How to choose the right kava?
By The Kava Society, Jan 17 2016 07:13AM
Many new kava users are very confused by the great variety of kava types, strains and forms and often need to spend hours online trying to figure out which kava to try. We've decided to write this quick article to sum up some of the basic info on the differences between various kavas available on the market.
Do a bit of research (yea, we know that we always say this, but we cannot emphasise this point enough - it is important to know to what expect from kava, how it works etc before even thinking about trying it).
Your quick research should tell you that while all kavas are relaxing and generally bitter-tasting, some kavas are more sedative, others more euphoric, some kavas are mild-tasting, others are very bitter, etc.
2. Drink noble kava only. As noted by Garry Stoner "Several types of kava are defined by the Islanders, but the primary groups are “daily use” and “two day”. Daily use kava is just as its name implies, a type of kava that is considered safe and desirable for daily use. Two day kava is so named because it produces undesirable effects that last for two days, including acute nausea, lethargy, and a hangover similar to that caused by overuse of alcohol. Though two day kava is sometimes used for ceremonial or medicinal purposes, daily use, or "noble" kava is the only type of kava consumed by Pacific Islanders on a routine basis." In the recent years several vendors have been (concsiouly or not) selling the so-called tudei kavas or tudei-spiked noble kavas. Why would they do that? First of all, tudei kavas grow much faster, are resistant to pests and are much cheaper than proper, noble kavas. Second, many of these kavas can appear as "stronger" than cheap noble kavas. Note that this doesn't mean that they are as pleasant as noble kavas. Far from it - they are known to be very heavy, unpleasant and likely to produce side-effects. However, unlike cheap, poorly stored, weak noble kavas, these cheap tudei kavas appear to do "something" which is likely to impress new customers who won't be able to complain that their kava was totally ineffective.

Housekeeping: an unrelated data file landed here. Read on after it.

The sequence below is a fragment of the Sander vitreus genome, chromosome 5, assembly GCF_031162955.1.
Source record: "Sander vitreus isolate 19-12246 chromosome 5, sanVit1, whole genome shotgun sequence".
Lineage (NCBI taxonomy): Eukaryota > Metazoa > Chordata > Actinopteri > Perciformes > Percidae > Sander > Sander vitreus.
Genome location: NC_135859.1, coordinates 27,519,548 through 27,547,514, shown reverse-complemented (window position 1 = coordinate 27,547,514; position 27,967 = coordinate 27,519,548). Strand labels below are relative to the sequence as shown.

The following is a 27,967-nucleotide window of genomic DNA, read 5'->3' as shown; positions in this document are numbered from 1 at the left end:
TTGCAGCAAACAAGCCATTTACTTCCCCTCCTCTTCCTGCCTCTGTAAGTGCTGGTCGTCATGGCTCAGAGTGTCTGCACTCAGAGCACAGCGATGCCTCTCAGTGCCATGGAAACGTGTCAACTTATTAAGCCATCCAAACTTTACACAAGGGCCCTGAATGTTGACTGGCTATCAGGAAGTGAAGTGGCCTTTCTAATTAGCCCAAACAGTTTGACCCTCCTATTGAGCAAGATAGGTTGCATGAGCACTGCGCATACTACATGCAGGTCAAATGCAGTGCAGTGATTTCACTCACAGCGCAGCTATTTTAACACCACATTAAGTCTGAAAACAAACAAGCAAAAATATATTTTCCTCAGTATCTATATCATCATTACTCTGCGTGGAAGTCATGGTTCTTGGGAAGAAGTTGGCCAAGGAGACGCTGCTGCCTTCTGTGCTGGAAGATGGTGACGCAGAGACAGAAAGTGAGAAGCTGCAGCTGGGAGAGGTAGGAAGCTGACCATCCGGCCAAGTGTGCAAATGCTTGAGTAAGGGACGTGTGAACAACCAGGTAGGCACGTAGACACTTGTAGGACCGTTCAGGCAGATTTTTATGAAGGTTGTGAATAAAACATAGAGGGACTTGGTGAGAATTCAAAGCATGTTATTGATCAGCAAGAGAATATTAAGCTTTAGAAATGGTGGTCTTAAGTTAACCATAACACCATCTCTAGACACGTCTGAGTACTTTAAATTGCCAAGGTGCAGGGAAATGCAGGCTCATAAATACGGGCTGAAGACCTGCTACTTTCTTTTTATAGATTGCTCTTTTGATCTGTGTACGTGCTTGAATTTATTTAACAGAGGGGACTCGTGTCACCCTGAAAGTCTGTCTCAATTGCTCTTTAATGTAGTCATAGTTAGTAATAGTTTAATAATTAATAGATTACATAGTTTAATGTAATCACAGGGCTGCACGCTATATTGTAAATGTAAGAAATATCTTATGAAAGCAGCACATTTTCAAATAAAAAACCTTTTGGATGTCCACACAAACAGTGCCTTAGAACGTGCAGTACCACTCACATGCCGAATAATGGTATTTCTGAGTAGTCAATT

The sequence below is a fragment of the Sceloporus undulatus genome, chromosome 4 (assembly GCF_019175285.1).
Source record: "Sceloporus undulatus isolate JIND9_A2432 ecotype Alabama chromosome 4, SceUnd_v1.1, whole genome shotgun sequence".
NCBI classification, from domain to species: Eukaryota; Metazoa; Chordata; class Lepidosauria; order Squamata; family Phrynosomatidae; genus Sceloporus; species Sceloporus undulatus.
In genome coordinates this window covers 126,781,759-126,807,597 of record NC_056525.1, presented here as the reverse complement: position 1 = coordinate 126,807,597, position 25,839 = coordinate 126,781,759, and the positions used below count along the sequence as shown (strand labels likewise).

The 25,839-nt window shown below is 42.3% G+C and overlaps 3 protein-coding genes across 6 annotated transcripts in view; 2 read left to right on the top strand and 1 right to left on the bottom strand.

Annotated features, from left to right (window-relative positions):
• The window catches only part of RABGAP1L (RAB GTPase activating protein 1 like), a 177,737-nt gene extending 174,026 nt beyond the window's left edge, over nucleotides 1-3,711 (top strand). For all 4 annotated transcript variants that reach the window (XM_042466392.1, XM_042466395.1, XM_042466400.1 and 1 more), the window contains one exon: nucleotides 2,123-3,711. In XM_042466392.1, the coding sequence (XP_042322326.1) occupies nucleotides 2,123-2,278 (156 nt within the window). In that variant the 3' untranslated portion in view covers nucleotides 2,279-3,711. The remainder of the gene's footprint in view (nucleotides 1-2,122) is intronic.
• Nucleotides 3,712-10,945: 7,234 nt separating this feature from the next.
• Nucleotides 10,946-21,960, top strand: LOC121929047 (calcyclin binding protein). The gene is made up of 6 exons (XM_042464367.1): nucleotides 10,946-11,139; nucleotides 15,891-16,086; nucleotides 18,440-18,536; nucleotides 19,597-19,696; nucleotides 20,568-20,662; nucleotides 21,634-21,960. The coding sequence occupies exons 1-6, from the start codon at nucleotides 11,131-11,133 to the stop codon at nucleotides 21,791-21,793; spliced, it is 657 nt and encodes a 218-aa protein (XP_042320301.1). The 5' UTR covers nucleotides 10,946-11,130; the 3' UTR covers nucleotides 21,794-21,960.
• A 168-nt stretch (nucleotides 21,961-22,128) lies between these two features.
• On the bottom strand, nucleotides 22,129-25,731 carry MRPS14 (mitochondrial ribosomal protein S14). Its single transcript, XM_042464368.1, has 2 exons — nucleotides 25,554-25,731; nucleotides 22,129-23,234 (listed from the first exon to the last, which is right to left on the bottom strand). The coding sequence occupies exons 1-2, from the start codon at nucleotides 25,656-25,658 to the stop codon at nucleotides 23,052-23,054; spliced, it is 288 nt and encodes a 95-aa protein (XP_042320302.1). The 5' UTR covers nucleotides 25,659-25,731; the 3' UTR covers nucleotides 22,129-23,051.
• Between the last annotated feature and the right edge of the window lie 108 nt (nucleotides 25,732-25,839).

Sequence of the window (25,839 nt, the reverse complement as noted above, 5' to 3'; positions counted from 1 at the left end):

Note that the export of non-noble kava from Vanuatu is officially illegal (with other Pacific countries preparing to introduce a similar ban) due to the concerns that their spread can damage kava's reputation. Still, this ban often gets ignored and we often see tudei or tudei-mixed kavas openly sold around New Zealand.
3. Kava types.
While all kavas are relaxing, they are not the same. Depending on their chemotype (read our "About Kava" section), they can be either more dreamy, sedating or more euphoring, uplifting. It is important to know this when you purchase your kava as different people drink kava for different reasons. E.g. those who look for a "night-time kava", should avoid very heady varieties that are fantastic for social gatherings or for relaxing during the day/early evening, but not so great if you want to go to bed straight after your kava session.
4. Kava forms.
There are three basic kava forms: traditional, instant and micronised. The first form is simply the kava root (dried or fresh) that is ground into a relatively fine powder and that has to be strained through a straining cloth prior to consumption. It's the most "authentic" and time consuming form of kava. But it's also the most affordable and popular option. Proper instant kavas are made through dehydating fresh kava beverage. They offer great potency, smoothness and convenience but are also quite pricy. Micronised kavas (note that some vendors advertise their micronised kavas as "instant" as these are generally known to be more expensive and better - try to do some research to make sure you get what you think you are paying for) are something between traditional and instant as they are made by grinding traditional powder into a very, very fine powder, which is easier to drink without any straining. Note that most vendors' micronised kavas contain all parts of the roots. This means that you effectively end up consuming both kavalactone resins, soft root mass and coarse fibres, which, in larger quantities, can cause quite a bit of nausea. Good micronised kavas are free of these coarse fibres and much easier to drink (albeit can still cause a bit of nause due to the general effects of kavalactones).
5. Kava price. While it is possible to get good and cheap kava (e.g. directly from a farmer on a remote Tongan island or through family connections), generally speaking, high quality, noble and properly processed kava is more expensive than standard, "mystery" or "dairy" kava. But the difference in price to quality ratio doesn't have to be significant as properly farmed, processed and stored kavas tend to be much stronger their veggie store alternatives. So while 1kg of "mystery kava" from Tonga can cost as little as $35-50, its potency can be as low as 2-3% kavalactones which means you need to use at least 2-3 times as much powder as if you buy properly farmed, strong kava (6-12%).